As reported by, during an interview on "Balance of Power" on Bloomberg Television, SEC Chair Gary Gensler said that he does not intend to "rush" the SEC's agenda "to get ahead of possible political changes in Washington," that is, in anticipation of the November elections. According to Bloomberg, he insisted that he's "'not doing this against the clock....It's about getting it right and allowing staff to work their part.'" As the article reminds us, if Republicans win all three branches in November, they could repeal regulations adopted shortly before the turnover in party control. In addition, a number of the SEC's rules are being challenged in court and "those court battles could bleed into next year."

The SEC has adopted about 34 rules during Gensler's tenure, but, Bloomberg reports, "about 20 remain and many of those are opposed by conservative Republicans," such as climate disclosure regulation. In remarks Wednesday, Gensler counted six rulemakings that have been challenged in court, but that count does not include proposed rules such as climate disclosure that are highly likely to face challenges in the future, especially if they ultimately require disclosure of Scope 3 GHG emissions, a provision that has come under fire from Republicans and even some Democrats and Independents. See, e.g., these comments from Senator Amy Klobuchar and Senators Jon Tester and Kyrsten Sinema)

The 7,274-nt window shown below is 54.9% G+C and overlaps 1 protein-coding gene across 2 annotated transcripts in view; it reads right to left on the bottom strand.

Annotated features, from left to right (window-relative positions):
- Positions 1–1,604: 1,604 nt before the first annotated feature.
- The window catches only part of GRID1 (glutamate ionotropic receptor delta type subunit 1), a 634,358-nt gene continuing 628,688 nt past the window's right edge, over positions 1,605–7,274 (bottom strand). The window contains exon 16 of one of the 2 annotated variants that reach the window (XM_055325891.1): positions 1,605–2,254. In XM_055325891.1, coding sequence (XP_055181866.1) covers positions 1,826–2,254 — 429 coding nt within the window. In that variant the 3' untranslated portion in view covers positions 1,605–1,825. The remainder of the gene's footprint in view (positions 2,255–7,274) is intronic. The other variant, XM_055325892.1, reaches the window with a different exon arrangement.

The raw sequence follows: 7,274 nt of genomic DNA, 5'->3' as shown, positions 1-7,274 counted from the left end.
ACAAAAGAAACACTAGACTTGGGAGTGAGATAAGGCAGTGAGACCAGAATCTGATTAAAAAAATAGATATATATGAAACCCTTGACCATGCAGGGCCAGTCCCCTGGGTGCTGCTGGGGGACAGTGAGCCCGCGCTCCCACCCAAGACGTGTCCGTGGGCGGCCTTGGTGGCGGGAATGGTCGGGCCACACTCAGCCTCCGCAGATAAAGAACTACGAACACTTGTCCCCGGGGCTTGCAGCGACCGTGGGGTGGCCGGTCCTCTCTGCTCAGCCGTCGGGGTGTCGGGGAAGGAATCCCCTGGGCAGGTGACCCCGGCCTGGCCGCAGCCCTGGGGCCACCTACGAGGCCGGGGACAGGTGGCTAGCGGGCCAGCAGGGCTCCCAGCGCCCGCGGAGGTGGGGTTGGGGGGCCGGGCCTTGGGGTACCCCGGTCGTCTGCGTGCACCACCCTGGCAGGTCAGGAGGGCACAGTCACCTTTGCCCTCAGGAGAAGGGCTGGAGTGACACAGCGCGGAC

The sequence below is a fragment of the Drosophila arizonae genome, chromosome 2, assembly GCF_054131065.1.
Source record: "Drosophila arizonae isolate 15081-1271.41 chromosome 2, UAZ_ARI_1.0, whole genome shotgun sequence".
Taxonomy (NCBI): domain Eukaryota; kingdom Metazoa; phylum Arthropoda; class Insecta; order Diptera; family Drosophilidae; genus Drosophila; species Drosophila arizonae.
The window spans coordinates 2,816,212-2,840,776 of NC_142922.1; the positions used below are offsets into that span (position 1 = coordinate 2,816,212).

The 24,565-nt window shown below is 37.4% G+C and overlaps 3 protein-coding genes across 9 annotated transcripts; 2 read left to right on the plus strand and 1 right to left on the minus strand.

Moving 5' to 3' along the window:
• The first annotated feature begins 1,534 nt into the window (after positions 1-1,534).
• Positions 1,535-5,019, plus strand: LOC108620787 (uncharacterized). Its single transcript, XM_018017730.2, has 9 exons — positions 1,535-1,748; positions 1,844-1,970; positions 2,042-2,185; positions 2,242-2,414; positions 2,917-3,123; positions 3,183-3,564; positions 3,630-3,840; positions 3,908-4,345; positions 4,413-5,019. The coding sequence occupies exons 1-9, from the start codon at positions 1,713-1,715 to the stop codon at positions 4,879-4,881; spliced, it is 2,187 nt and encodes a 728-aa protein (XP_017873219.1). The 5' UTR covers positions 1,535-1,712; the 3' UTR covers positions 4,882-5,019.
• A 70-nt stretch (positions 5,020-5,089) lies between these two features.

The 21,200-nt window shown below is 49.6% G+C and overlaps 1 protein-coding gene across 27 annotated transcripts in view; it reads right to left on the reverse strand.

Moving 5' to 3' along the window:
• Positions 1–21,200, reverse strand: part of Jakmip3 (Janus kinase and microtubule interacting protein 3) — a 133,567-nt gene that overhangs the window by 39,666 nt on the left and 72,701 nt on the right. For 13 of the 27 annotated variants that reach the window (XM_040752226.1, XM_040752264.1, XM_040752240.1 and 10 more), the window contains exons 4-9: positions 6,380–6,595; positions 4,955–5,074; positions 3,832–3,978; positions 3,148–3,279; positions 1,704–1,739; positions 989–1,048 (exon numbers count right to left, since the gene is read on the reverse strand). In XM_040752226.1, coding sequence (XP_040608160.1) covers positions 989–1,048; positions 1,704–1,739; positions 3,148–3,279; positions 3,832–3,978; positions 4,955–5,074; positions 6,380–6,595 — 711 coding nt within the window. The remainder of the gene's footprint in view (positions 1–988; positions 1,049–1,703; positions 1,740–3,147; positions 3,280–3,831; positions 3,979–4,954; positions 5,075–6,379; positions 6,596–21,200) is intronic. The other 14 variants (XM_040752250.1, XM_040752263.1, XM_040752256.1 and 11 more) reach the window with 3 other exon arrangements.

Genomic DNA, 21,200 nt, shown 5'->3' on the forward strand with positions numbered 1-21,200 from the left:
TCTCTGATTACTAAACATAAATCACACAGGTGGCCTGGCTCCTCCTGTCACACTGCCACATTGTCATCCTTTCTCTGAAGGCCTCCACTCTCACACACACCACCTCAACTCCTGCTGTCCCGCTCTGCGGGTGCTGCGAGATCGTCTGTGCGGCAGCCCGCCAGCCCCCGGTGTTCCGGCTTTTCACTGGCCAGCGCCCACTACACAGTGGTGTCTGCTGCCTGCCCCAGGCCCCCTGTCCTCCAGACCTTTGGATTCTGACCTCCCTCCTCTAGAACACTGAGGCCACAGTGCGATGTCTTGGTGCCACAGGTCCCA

As Bloomberg has previously reported, the clock could affect both the defense of any litigation challenging new rules and possible Congressional action to undo them. If, for example, a climate disclosure rule is adopted this year, any litigation that might be commenced shortly thereafter is highly unlikely to be resolved by 2025. If Republicans were to win the presidency in 2024 and take control of the SEC in January 2025, Bloomberg posits, a "Republican-led SEC would have the power to end its defense of the rule," although environmental organizations could step in to defend the rule.

Another challenge might arise with regard to climate disclosure regulation "if the SEC punts the regulation too far into [this] year. A federal law, the Congressional Review Act, would let a Republican-controlled House and Senate in the next Congress quickly revoke regulations the SEC and other agencies issued in late 2024, if they avoid a presidential veto." (See this PubCo post.) More specifically, the CRA allows both houses of Congress to nullify a recently adopted rule by passing a joint resolution that is signed by the president. The CRA is applicable to rules (and even some guidance) that were finalized by the executive branch and sent to Congress in the previous 60 "legislative days." However, there is also a reset mechanism that can complicate the calculation. (See this PubCo post.)

Other possible rulemakings—especially those that have appeared on prior agendas but have yet to make it out of the starting gate—could well be in jeopardy under the CRA, if the GOP were to win the White House and majorities in Congress, that is. Examples might include plans for human capital management disclosure and for disclosure regarding corporate board diversity. On the SEC's most recent agenda, the target dates for issuance of these proposals are April 2024 and October 2024, respectively. As Bloomberg notes, the SEC process for adopting a new rule typically takes about 18 to 24 months, on average.

In the televised interview, Gensler was asked "whether he regrets seeking to pursue such an ambitious agenda given the political headwinds." According to Bloomberg, "Gensler said he did not. 'Knowing everything we know now, we would probably have laid out a similar agenda.'"

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